Last May at the BCF Career Event NTrans Technologies has been awarded the BCF Scale-up Award. What is the story behind this upcoming life science business?
‘The concept works for different cell types, so new applications will follow soon’, expects De Boer. ‘We already have a proof-of-concept for iTOP in skeletal muscle and hereditary eye diseases. The technology has very local effects with long-term efficacy and safety, which makes it very suitable for these kinds of applications. On the other hand, we are also developing immunotherapies with ex vivo gene editing of T-cells. Sometime, people with cancer may be cured with their own modified immune cells. The T-cells are then first genetically changed with iTOP to induce the cells to attack the tumor. We are working with labs at the Princess Máxima Center for Pediatric Oncology to develop this technology further and test the anti-tumor activity of these altered T-cells on tumor organoids.’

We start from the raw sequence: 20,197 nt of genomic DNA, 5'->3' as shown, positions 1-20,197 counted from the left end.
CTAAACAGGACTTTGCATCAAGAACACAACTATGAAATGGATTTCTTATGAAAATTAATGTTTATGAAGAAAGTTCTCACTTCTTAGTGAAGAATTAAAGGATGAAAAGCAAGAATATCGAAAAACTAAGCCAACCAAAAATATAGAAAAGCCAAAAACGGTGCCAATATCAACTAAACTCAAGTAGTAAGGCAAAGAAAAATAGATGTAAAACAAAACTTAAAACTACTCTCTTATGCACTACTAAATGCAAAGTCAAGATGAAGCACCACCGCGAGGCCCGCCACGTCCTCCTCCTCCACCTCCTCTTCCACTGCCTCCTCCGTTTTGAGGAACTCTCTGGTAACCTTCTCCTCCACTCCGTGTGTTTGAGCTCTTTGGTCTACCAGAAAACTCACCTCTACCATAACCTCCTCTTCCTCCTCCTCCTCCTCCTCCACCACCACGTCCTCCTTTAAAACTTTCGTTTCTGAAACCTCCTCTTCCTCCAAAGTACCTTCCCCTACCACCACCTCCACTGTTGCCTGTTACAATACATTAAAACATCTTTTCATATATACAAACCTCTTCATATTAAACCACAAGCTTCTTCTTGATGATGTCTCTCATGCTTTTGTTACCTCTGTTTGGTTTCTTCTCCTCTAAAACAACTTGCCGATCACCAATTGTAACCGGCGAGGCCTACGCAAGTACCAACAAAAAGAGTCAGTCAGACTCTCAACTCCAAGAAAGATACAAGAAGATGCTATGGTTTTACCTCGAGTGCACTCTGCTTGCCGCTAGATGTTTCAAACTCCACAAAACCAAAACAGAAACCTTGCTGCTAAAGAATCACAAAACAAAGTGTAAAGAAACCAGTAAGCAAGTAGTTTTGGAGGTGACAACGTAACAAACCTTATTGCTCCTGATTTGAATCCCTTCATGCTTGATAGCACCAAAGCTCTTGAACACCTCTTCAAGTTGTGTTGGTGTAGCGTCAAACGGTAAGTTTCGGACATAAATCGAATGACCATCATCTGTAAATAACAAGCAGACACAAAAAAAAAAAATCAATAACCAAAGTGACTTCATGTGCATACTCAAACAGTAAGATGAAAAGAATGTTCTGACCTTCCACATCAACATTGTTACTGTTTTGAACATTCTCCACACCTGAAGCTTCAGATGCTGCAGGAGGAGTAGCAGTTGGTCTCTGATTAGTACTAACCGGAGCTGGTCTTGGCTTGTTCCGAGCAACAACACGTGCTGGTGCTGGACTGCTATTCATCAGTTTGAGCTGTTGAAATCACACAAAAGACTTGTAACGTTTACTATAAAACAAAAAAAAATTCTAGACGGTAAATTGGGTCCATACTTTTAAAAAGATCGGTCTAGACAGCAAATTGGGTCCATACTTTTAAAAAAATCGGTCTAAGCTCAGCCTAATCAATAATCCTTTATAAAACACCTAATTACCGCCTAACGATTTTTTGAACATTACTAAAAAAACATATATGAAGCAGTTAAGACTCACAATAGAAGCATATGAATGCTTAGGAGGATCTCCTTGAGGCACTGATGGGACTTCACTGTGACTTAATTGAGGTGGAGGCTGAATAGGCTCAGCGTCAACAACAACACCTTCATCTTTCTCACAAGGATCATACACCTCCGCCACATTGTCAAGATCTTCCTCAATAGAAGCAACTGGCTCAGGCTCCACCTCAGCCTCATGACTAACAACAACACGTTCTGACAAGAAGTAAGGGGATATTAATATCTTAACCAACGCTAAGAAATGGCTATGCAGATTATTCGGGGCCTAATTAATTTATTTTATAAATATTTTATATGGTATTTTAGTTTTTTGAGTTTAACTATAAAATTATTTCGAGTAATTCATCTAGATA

According to De Boer, their method can be a solid alternative to viral delivery of CRISPR/Cas. ‘Without using viruses to insert a gene we think CRISPR/Cas can be much safer. Viral delivery increases the risk of unwanted cuts in the DNA, so-called off-target editing. iTOP delivers a limited amount of protein to the cell, which after performing its job, is rapidly degraded,’ he says. ‘Our technology is fast, efficient and without the risks associated with long-term expression of gene editing systems. This inherent safety makes it very appealing for therapeutic application. The speed at which these gene editing technologies are developing is astounding. It is both exciting and a privilege to be working at the forefront of the translation of these applications into meaningful therapies.’
NTrans Technologies is a growing company, so De Boer is always interested to meet enthusiastic talent. Keep an eye on their website for more information and new job openings.